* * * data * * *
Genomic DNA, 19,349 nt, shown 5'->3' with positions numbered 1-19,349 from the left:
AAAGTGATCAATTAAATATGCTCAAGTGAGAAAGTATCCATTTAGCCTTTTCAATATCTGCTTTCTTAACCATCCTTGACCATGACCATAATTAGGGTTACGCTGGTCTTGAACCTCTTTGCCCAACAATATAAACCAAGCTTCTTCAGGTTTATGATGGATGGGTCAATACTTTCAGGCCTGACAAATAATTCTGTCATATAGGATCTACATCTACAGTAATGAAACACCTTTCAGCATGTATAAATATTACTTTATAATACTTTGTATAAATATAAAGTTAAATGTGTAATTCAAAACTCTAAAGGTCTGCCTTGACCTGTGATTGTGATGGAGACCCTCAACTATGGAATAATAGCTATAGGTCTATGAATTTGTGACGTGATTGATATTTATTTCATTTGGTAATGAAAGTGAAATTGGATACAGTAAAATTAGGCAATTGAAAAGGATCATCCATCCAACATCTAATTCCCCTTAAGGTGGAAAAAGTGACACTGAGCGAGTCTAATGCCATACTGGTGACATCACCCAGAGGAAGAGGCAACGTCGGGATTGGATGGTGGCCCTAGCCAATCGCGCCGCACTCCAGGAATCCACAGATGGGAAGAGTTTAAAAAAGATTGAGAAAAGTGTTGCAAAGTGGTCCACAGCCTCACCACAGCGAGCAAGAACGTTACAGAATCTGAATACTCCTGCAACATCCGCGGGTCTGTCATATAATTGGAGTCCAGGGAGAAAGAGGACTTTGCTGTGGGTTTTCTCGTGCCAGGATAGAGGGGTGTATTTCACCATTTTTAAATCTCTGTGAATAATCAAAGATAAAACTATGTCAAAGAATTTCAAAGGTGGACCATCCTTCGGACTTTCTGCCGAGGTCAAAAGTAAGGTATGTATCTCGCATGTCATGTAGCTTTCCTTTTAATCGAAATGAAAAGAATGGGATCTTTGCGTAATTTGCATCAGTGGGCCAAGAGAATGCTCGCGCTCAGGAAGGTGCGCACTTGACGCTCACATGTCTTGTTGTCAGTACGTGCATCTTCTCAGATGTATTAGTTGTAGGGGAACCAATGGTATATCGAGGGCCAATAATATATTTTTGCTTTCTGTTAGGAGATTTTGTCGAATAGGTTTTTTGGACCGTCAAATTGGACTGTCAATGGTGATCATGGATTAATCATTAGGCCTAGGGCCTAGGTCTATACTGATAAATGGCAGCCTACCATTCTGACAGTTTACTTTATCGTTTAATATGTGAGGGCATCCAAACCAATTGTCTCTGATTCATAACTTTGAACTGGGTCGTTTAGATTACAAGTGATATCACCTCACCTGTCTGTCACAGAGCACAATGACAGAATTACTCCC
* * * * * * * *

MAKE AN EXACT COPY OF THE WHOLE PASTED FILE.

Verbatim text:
Genomic DNA, 19,349 nt, shown 5'->3' with positions numbered 1-19,349 from the left:
AAAGTGATCAATTAAATATGCTCAAGTGAGAAAGTATCCATTTAGCCTTTTCAATATCTGCTTTCTTAACCATCCTTGACCATGACCATAATTAGGGTTACGCTGGTCTTGAACCTCTTTGCCCAACAATATAAACCAAGCTTCTTCAGGTTTATGATGGATGGGTCAATACTTTCAGGCCTGACAAATAATTCTGTCATATAGGATCTACATCTACAGTAATGAAACACCTTTCAGCATGTATAAATATTACTTTATAATACTTTGTATAAATATAAAGTTAAATGTGTAATTCAAAACTCTAAAGGTCTGCCTTGACCTGTGATTGTGATGGAGACCCTCAACTATGGAATAATAGCTATAGGTCTATGAATTTGTGACGTGATTGATATTTATTTCATTTGGTAATGAAAGTGAAATTGGATACAGTAAAATTAGGCAATTGAAAAGGATCATCCATCCAACATCTAATTCCCCTTAAGGTGGAAAAAGTGACACTGAGCGAGTCTAATGCCATACTGGTGACATCACCCAGAGGAAGAGGCAACGTCGGGATTGGATGGTGGCCCTAGCCAATCGCGCCGCACTCCAGGAATCCACAGATGGGAAGAGTTTAAAAAAGATTGAGAAAAGTGTTGCAAAGTGGTCCACAGCCTCACCACAGCGAGCAAGAACGTTACAGAATCTGAATACTCCTGCAACATCCGCGGGTCTGTCATATAATTGGAGTCCAGGGAGAAAGAGGACTTTGCTGTGGGTTTTCTCGTGCCAGGATAGAGGGGTGTATTTCACCATTTTTAAATCTCTGTGAATAATCAAAGATAAAACTATGTCAAAGAATTTCAAAGGTGGACCATCCTTCGGACTTTCTGCCGAGGTCAAAAGTAAGGTATGTATCTCGCATGTCATGTAGCTTTCCTTTTAATCGAAATGAAAAGAATGGGATCTTTGCGTAATTTGCATCAGTGGGCCAAGAGAATGCTCGCGCTCAGGAAGGTGCGCACTTGACGCTCACATGTCTTGTTGTCAGTACGTGCATCTTCTCAGATGTATTAGTTGTAGGGGAACCAATGGTATATCGAGGGCCAATAATATATTTTTGCTTTCTGTTAGGAGATTTTGTCGAATAGGTTTTTTGGACCGTCAAATTGGACTGTCAATGGTGATCATGGATTAATCATTAGGCCTAGGGCCTAGGTCTATACTGATAAATGGCAGCCTACCATTCTGACAGTTTACTTTATCGTTTAATATGTGAGGGCATCCAAACCAATTGTCTCTGATTCATAACTTTGAACTGGGTCGTTTAGATTACAAGTGATATCACCTCACCTGTCTGTCACAGAGCACAATGACAGAATTACTCCC